Powerplay occurs when a team gets a 2- or 5-min penalty after a foul and should be a golden opportunity to score. After all, the top teams in the world score around 50-70% of their powerplays and have the ability to convert the numerical advantage to a lot of goals.
But for us mere mortals, this is far from easy.
In one of my previous articles, I talked about free balls and how that often goes very wrong during my own training sessions – and now I want to start with an example of a dramatic powerplay:
After two warnings, that one crazy guy in your opponent’s team slashes your stick for the hundredth time this match. He gets a 2-min penalty for slashing and is sent to the side of the field. Your team plays powerplay and gets the chance to hunt for a goal, but it’s not going well. Not a single pass arrives, the ball is lost several times and it takes a long time to recover ball possession. The worst? The biggest chance of the powerplay … is for your opponents – while they have one man less!
Sounds familiar? Or at least not entirely outside the realm of possibilities?
Then this is the article you are looking for.
In this introductory article, I will explain the essentials of a powerplay. I will discuss the different positions in the field, their roles, what qualities you are looking for in players for each position, how the different positions interact and a couple of simple patterns that your team can take advantage of right away.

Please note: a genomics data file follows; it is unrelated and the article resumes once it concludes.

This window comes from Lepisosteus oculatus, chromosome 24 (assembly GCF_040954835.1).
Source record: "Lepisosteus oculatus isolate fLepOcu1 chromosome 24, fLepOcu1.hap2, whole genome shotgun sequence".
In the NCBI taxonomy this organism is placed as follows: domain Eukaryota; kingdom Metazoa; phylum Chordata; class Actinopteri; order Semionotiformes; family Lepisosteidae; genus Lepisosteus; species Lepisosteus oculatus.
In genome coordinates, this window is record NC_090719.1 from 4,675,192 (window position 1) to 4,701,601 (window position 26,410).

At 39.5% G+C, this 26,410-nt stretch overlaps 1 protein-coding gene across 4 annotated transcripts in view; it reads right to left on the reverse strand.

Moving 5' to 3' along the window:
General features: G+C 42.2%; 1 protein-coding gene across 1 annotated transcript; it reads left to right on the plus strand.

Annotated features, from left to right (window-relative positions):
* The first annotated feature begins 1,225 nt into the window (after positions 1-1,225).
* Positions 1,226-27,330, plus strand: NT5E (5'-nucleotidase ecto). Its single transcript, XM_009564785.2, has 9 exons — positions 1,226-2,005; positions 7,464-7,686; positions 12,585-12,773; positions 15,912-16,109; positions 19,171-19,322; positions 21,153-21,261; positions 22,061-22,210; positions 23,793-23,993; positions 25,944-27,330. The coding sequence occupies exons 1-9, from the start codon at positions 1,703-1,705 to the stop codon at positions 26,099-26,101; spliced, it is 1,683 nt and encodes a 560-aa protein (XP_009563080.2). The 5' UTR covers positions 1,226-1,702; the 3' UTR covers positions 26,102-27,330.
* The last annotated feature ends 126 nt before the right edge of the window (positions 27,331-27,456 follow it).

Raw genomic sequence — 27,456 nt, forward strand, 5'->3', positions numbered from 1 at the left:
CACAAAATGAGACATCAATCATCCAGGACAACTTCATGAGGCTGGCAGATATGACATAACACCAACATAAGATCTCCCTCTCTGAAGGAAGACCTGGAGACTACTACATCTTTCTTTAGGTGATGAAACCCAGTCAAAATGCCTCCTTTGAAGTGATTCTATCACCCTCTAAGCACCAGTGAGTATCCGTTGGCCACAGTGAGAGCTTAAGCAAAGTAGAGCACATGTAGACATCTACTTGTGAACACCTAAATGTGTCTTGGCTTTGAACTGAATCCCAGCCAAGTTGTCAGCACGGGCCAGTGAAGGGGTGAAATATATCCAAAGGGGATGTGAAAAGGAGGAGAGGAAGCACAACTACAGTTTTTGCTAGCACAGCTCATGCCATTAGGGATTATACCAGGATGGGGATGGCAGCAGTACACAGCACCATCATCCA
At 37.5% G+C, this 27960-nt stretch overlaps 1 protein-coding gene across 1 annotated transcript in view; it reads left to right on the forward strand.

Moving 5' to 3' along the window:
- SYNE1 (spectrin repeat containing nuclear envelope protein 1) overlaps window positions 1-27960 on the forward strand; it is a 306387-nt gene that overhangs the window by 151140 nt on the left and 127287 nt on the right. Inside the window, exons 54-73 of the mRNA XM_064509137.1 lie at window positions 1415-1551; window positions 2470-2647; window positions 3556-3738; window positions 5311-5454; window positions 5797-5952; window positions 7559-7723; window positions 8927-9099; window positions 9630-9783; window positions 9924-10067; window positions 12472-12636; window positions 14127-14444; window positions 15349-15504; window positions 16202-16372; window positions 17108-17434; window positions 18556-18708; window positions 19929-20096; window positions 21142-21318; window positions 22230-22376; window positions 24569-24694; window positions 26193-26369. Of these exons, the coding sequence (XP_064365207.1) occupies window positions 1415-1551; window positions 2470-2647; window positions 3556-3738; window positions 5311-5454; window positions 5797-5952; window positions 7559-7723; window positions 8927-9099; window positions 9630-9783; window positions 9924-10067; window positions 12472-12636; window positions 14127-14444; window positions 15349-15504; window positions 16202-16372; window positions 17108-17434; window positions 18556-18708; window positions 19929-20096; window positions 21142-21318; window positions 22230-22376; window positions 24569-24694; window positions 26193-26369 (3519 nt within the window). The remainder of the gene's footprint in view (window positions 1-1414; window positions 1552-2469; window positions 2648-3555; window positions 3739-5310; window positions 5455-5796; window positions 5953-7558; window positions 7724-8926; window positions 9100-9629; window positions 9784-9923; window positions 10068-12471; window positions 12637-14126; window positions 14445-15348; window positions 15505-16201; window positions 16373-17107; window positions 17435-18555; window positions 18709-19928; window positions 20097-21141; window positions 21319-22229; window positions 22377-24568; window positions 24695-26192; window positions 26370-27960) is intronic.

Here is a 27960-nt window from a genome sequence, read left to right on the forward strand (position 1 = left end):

I also mention things like the slot, the ball side and help side of the field and the height of defense. If you are not yet familiar with these terms, I advise you to first read this article about defending in the dice five, the 2-1-2 formation.
Ready? Let’s go!
Powerplay comes in different shapes and sizes. In the example above, it is a 5-vs-4 situation, where only one player has a time penalty, but in floorball, it can also happen that 5-vs-3 is played, or 6-vs-5, 6-vs-4 and in emergency situations sometimes even 6-vs-3.
For simplicity’s sake, we’ll focus on a standard 5-vs-4 powerplay, the most common of numerical advantage situations.
In the picture below I have drawn the default positioning of the powerplay. In this case, the defensive team plays in a diamond 1-2-1 up to about 50% of the field. We are the attacking party and have the ball on our own half. We are in a kind of 1-3-1 / 1-2-1-1 formation.
Disclaimer: The goal of this article is not to tell you how you have to build your powerplay but to give you advice on how you can build it. There are many variations in which you can position a team for powerplay but since this is the first article I choose to keep things simple.
I review the positions of all players, starting with the Point (player #1). This is the last man.
Qualities you want him to possess:
- Good passer
- (Good distance shot)
His job is to move the ball quickly from left to right across the field so that the opponent is pulled out of position, in order for us to work towards a great shooting chance. Less important is if he has a good distance shot. It’s a welcome addition but less important than somehow who can hold the ball and passes accurately and fast. The important thing here is, and this is more or less general advice but applies to powerplay even more: know your next action before you get the ball.